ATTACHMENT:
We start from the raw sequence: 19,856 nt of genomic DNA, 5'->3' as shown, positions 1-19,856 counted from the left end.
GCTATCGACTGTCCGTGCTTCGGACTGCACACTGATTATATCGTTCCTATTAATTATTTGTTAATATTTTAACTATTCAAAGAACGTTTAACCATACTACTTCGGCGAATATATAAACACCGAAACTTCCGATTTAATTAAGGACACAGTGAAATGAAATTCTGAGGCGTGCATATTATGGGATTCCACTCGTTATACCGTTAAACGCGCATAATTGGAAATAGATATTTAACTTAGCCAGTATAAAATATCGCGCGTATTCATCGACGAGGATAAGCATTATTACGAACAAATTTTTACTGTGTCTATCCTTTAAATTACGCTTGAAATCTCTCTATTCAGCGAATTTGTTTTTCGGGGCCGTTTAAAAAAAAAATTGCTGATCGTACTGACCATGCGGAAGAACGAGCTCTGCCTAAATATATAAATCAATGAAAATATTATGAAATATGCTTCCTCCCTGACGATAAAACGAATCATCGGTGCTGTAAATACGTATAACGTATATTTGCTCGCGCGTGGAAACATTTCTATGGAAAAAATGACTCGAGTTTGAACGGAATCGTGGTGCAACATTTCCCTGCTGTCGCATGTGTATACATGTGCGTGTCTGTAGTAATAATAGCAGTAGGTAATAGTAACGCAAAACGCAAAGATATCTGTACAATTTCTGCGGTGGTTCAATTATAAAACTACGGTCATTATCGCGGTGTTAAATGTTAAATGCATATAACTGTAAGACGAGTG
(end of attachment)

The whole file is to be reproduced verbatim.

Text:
We start from the raw sequence: 19,856 nt of genomic DNA, 5'->3' as shown, positions 1-19,856 counted from the left end.
GCTATCGACTGTCCGTGCTTCGGACTGCACACTGATTATATCGTTCCTATTAATTATTTGTTAATATTTTAACTATTCAAAGAACGTTTAACCATACTACTTCGGCGAATATATAAACACCGAAACTTCCGATTTAATTAAGGACACAGTGAAATGAAATTCTGAGGCGTGCATATTATGGGATTCCACTCGTTATACCGTTAAACGCGCATAATTGGAAATAGATATTTAACTTAGCCAGTATAAAATATCGCGCGTATTCATCGACGAGGATAAGCATTATTACGAACAAATTTTTACTGTGTCTATCCTTTAAATTACGCTTGAAATCTCTCTATTCAGCGAATTTGTTTTTCGGGGCCGTTTAAAAAAAAAATTGCTGATCGTACTGACCATGCGGAAGAACGAGCTCTGCCTAAATATATAAATCAATGAAAATATTATGAAATATGCTTCCTCCCTGACGATAAAACGAATCATCGGTGCTGTAAATACGTATAACGTATATTTGCTCGCGCGTGGAAACATTTCTATGGAAAAAATGACTCGAGTTTGAACGGAATCGTGGTGCAACATTTCCCTGCTGTCGCATGTGTATACATGTGCGTGTCTGTAGTAATAATAGCAGTAGGTAATAGTAACGCAAAACGCAAAGATATCTGTACAATTTCTGCGGTGGTTCAATTATAAAACTACGGTCATTATCGCGGTGTTAAATGTTAAATGCATATAACTGTAAGACGAGTG